How to Read Your Paycheck: What’s on Your Pay Stub

The first thing you should do to understand your paycheck is to understand the basic information that it provides. This includes the deductions for various categories of taxes, insurance, and other items.

Here’s a simple breakdown of most pay stub deductions and what they are.

Your pay stub generally lists these items:

Your taxable income or earnings

Your gross pay, that is, the total amount of money that you earned on a specific paycheck.

Your net pay, that is, the amount of money that you take home or is deposited directly into your bank account.

Withholding taxes (including federal taxes, state taxes, Social Security, Medicare)

Other deductions for things like childcare, retirement programs, and paid time off/vacation.

Let’s go into a little detail about these fundamental parts of your paycheck starting with the withholding taxes:

Federal Income Taxes

Our federal government takes a part of your income from every one of your paychecks. This is your federal withholding tax — it is sent directly to our federal government.

The amount withheld is directly related to the amount of money you earn. A key factor in this calculation is how many deductions you selected on your W4 form.

On your W-4 form, you can make allowances for yourself, your spouse, and your dependents. For every allowance you select, less money gets withheld for federal taxes, and you get more money on your paycheck. And with fewer allowances, you receive less money on your paycheck.

State Income Taxes

Most states take an income tax from your paycheck. There are a few states that do not. State income taxes are taken directly from every check you receive.

Social Security

The federal government requires every working person to contribute part of their paycheck to Social Security. This is the government-run retirement system set up in 1935. Every worker contributes 6.2% of their gross income directly to the Social Security fund. Every employer also pays an additional 6.2% for every employee on their payroll. 


The federal government also requires every working person to contribute to Medicare, an insurance plan that provides hospital, medical, and surgical benefits for citizens who are 65 and older (and some people who are disabled). Every worker contributes 1.45% of their gross income to Medicare, and every employer matches this contribution with an additional 1.45% for every employee on their payroll.


If you have signed up for insurance plans such as medical, dental, or life insurance through your employer, your contribution will be deducted from your paycheck. Today, small businesses rarely can afford to offer these insurance plans. However, larger companies routinely offer one or more of these insurance options. You will often have to contribute to the plans i.e., your paycheck deduction.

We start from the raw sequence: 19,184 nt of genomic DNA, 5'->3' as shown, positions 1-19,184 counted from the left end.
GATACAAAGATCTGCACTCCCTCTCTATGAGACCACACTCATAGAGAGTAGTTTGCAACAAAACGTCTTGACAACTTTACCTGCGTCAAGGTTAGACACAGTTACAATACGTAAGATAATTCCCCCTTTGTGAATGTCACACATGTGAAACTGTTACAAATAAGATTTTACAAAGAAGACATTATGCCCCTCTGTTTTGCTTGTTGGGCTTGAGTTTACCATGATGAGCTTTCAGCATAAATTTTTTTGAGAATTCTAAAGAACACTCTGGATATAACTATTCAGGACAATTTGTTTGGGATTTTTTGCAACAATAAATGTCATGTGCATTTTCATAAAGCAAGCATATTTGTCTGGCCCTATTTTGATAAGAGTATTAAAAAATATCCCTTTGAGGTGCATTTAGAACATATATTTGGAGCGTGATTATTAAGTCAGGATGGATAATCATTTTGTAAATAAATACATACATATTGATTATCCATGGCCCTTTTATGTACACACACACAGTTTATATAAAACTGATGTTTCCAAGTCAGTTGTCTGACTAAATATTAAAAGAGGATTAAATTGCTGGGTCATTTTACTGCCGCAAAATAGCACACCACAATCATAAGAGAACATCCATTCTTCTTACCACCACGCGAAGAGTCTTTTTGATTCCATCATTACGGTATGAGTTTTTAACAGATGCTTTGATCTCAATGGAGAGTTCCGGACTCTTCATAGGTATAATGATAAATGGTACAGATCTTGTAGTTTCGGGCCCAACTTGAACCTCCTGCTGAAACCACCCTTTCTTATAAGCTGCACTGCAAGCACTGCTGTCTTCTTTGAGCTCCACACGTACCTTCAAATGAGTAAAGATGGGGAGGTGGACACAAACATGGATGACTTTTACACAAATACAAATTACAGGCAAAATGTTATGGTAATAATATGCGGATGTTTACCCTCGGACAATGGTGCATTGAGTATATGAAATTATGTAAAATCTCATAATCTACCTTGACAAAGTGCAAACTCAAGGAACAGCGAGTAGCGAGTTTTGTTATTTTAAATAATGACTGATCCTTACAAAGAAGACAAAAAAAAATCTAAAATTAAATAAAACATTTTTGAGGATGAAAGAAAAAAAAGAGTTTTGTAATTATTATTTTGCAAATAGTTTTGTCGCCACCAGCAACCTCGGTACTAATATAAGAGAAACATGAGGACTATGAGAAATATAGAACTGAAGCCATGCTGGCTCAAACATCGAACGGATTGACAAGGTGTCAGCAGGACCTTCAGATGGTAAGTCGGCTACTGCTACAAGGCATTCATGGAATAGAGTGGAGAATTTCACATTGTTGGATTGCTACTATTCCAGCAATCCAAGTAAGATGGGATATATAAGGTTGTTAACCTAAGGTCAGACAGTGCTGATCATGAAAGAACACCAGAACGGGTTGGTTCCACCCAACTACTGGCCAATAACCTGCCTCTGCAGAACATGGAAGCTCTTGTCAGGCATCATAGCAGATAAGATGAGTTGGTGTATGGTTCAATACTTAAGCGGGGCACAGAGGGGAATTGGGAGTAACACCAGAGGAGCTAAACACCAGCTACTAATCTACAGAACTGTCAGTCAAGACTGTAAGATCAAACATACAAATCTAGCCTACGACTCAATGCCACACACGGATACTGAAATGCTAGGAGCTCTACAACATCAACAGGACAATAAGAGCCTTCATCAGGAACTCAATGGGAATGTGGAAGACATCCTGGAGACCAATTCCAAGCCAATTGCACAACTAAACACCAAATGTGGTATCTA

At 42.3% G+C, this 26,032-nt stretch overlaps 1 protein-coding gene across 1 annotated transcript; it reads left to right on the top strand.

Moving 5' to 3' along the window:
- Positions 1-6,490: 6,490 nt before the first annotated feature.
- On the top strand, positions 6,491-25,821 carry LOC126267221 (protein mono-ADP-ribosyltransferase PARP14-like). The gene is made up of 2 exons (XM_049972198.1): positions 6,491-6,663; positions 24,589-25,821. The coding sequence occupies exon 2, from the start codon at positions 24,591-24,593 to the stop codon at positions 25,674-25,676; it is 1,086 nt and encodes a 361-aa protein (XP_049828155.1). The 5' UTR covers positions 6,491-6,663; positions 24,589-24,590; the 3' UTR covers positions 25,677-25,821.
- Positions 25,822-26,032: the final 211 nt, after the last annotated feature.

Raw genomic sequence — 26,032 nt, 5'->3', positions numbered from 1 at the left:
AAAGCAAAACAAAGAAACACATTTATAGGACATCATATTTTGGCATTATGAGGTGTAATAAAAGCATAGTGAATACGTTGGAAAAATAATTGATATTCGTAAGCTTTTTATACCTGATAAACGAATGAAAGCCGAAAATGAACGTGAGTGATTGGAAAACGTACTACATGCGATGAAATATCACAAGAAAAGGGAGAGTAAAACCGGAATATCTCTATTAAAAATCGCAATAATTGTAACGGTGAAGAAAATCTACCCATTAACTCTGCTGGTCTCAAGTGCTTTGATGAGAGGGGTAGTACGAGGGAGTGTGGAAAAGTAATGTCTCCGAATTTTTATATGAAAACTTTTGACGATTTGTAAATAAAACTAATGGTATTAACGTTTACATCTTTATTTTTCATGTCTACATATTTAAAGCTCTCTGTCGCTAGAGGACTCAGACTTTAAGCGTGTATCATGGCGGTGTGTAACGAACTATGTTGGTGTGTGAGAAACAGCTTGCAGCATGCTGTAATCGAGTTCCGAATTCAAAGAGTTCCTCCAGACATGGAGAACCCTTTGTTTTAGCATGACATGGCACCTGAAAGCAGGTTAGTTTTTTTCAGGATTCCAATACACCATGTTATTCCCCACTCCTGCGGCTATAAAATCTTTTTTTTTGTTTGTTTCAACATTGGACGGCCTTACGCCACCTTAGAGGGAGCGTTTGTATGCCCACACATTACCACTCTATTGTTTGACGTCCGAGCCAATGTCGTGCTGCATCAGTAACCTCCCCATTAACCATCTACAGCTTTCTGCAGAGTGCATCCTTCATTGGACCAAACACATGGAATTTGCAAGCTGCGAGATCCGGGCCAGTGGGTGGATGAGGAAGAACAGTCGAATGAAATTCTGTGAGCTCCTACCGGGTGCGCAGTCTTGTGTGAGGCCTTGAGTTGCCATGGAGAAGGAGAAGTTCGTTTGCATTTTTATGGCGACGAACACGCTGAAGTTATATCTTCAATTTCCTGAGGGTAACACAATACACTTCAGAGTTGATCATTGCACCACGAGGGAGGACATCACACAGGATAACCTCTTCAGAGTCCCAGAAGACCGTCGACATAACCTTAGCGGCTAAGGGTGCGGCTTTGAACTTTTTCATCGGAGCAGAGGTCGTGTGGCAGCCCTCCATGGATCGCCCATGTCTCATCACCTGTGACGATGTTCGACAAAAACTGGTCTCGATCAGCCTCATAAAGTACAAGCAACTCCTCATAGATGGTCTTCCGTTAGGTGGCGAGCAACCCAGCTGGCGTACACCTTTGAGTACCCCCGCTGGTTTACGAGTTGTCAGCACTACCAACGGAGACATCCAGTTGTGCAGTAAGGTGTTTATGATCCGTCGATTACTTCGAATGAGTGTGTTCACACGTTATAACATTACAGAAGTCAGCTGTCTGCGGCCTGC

Retirement Savings Plans

If you are in a company that offers a retirement plan, like a 401K, your contributions to the plan will be deducted from your paycheck. When you participate in a 401K plan, you usually choose a percentage of your pre-tax salary/income that you want to contribute to your 401K account. If your employer has any type of matching contribution, this type of plan is the best possible savings and retirement plan you can and should do.

Flexible Spending Accounts

This type of plan is not common, but some companies may allow you to set aside some money for health insurance co-payments, deductibles, and prescription drugs. Deposits to a flexible spending account are deducted from your pre-tax income.

Health Savings Accounts

Larger firms may offer a health savings account so you can set aside money for future medical expenses. To participate, most people will have to have a high-deductible health insurance plan. Deposits to a health savings account are deducted from your pre-tax income.

Why It’s Important to Check Your Deductions

Every paycheck you receive has a stub that includes year-to-date (YTD) fields for every withholding category. This way, you can track how much money you’ve paid for taxes, Social Security, Medicare, etc. during the year. Some employers may include listings of other contributions, e.g., 401K plan or a health savings plan.

One thing to remember. You are responsible for making sure there are no errors in your paycheck reporting. If your employer is large enough to have a Human Resource department, you should contact them with any questions you may have or if you believe there is an error on your paycheck. If you work for a small business, you should ask your manager or business owner if any questions arise.

Your paycheck also has your gross and net income year-to-date. You can see how much you have earned for the year, your deductions for the year and your take-home pay for the year.

Keep Your Paycheck Stubs Secure

Some paycheck stubs have sensitive information on them like your Social Security number, name, and address, etc. If you don’t retain them, you should shred them. If you do keep them, they should be locked in a secure place.

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